The designers of 32-bit Windows didn't have to worry quite so much about squeezing everything into 256KB of memory. Since modules in Win32 are based on demand-paging, all you have to do is map the entire image into memory and then run around accessing the parts you need. There is no distinction between resident and non-resident names; the names of exported functions are just stored in the image, with a pointer (well, a relative virtual address) to the name stored in the export table.
Unlike the 16-bit ordinal export table, the 32-bit ordinal export table is not sparse. If your DLL exports two functions, one as ordinal 10 and one as ordinal 1000, you will have a 991-entry table that consists of two actual function pointers and a lot of zeros. Thus, you should try not to have large gaps in your ordinal exports, or you will be wasting space in your DLL's export table.
As I noted above, there is only one exported names table, so you don't have to distinguish between resident and non-resident names. The exported names table functions in the same manner as the exported names table in 16-bit Windows, mapping names to ordinals. Unlike the 16-bit named export tables, where order is irrelevant, the exported names table in 32-bit Windows is kept sorted so that a more efficient binary search can be used to locate functions.
As with 16-bit Windows, every named function is assigned an ordinal. If the programmer didn't assign one in the module definition file, the linker will make one up for you, and as with 16-bit Windows, the value the linker makes up can vary from build to build. However, there is a major difference between the two models: Recall that named exports in 16-bit Windows were discouraged (on efficiency grounds), and as a result, every exported function was explicitly assigned an ordinal, which was the preferred way of linking to the function. On the other hand, named exports in 32-bit Windows are the norm, with no explicit ordinal assignment. This means that the ordinal for a named export is not fixed. For example, let's look at the ordinal that got assigned to the kernel32 function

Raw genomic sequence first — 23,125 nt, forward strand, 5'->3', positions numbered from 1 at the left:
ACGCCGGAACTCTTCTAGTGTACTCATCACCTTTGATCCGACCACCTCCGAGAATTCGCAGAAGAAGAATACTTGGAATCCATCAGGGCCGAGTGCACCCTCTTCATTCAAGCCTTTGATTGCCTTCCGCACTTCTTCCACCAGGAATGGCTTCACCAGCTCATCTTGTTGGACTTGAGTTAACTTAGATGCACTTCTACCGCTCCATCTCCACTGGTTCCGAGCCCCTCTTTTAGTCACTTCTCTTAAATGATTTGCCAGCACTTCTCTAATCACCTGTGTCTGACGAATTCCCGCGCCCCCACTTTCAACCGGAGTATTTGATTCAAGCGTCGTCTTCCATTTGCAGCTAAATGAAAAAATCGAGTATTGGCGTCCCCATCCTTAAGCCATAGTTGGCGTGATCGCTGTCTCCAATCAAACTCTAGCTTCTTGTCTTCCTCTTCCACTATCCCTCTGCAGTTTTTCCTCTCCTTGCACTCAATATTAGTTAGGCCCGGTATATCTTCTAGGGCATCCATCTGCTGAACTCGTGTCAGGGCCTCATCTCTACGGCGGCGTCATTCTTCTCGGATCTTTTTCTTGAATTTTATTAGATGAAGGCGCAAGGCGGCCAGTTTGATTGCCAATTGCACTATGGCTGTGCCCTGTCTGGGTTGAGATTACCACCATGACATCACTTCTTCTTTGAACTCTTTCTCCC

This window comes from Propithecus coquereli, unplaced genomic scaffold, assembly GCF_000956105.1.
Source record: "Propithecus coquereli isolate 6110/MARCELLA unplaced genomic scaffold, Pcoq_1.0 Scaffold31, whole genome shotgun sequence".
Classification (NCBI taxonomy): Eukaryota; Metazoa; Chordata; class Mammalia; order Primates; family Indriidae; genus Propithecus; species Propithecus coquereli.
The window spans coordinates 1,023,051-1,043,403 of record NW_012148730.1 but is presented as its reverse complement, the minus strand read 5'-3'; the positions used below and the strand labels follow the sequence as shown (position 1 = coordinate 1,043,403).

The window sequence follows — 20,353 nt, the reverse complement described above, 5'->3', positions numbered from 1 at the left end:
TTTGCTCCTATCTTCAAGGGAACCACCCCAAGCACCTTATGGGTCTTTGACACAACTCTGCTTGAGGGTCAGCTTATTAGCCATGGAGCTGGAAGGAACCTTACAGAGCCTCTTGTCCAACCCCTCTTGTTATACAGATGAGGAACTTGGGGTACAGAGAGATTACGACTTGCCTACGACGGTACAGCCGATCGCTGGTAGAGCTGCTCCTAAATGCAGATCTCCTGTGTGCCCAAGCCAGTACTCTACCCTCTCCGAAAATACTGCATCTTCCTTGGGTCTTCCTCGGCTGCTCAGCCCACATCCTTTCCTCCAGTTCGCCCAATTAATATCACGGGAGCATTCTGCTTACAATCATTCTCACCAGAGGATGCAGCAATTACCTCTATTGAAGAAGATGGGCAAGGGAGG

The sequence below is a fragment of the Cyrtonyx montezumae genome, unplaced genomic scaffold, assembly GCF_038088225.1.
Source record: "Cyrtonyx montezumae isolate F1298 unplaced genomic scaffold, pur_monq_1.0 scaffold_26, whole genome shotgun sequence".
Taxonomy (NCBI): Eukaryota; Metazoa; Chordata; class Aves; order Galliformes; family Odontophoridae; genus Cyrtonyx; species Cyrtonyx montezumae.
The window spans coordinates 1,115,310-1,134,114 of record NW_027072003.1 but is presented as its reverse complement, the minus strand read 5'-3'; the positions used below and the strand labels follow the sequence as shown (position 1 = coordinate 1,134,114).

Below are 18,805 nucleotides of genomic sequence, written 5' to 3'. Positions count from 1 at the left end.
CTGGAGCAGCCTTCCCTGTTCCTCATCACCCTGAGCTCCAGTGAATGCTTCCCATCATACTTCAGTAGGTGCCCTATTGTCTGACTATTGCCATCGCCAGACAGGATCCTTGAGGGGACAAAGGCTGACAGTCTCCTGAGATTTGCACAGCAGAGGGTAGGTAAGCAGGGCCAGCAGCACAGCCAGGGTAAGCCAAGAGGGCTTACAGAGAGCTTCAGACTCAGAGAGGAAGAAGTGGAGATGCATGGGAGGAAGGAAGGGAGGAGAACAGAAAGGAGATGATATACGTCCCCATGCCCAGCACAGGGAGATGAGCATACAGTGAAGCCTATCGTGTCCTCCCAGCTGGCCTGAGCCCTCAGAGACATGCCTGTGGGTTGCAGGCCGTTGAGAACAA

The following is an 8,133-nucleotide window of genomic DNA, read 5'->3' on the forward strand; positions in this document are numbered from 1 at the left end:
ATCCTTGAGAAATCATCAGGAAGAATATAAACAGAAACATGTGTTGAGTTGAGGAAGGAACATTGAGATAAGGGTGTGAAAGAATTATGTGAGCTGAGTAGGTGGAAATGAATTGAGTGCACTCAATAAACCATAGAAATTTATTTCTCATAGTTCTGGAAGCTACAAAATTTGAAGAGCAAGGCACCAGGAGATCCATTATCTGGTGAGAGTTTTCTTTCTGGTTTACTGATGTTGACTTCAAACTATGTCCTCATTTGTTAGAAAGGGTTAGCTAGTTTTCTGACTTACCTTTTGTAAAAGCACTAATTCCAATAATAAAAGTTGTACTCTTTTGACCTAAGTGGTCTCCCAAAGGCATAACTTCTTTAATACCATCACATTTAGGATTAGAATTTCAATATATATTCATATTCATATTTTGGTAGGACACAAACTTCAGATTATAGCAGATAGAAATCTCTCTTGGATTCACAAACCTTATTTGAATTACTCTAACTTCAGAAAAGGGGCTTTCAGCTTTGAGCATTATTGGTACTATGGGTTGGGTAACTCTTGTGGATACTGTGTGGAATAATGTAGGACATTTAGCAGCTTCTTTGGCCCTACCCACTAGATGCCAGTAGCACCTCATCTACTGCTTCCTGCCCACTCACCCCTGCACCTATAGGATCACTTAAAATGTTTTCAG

LocalAlloc in the early years:
|Windows NT 3.1||314|
|Windows NT 3.5||372|
|Windows NT 4.0||407|
Now, some people are in the habit of reverse-engineering import libraries, probably because they can't be bothered to download the Platform SDK and get the real import libraries. The problem with generating the import library manually is that you can't tell whether the ordinal that was assigned to, say, the
LoadLibrary function was assigned by the module definition file (and therefore will not change from build to build) or was just auto-generated by the linker (in which case the ordinal will change). The import library generation tools could just play it safe and use the named export, since that will work in both cases, but for some reason, they use the ordinal export instead. (This is probably a leftover from 16-bit Windows, where ordinals were preferred over names, as we saw earlier.)
This unfortunate choice on the part of the import library generation tools to live dangerously has created compatibility problems for the DirectX team. (I don't know why DirectX got hit by this harder than other teams. Perhaps because game developers don't have the time to learn the fine details of Win32; they just want to write their game.) Since they used one of these tools, they ended up linking to DirectX functions like
DirectDrawCreate by ordinal rather than by name, and then when the next version of DirectX came out and the name was assigned a different ordinal by the linker, their programs crashed pretty badly. The DirectX team had to go back to the old DLLs, write down all the ordinals that the linker randomly assigned, and explicitly assign those ordinals in the module definition files so they wouldn't move around in the future.
There are other reasons why you cannot generate an import library from a DLL; I'll pick up those topics later when I talk about import libraries in more detail.
Next time, forwarders.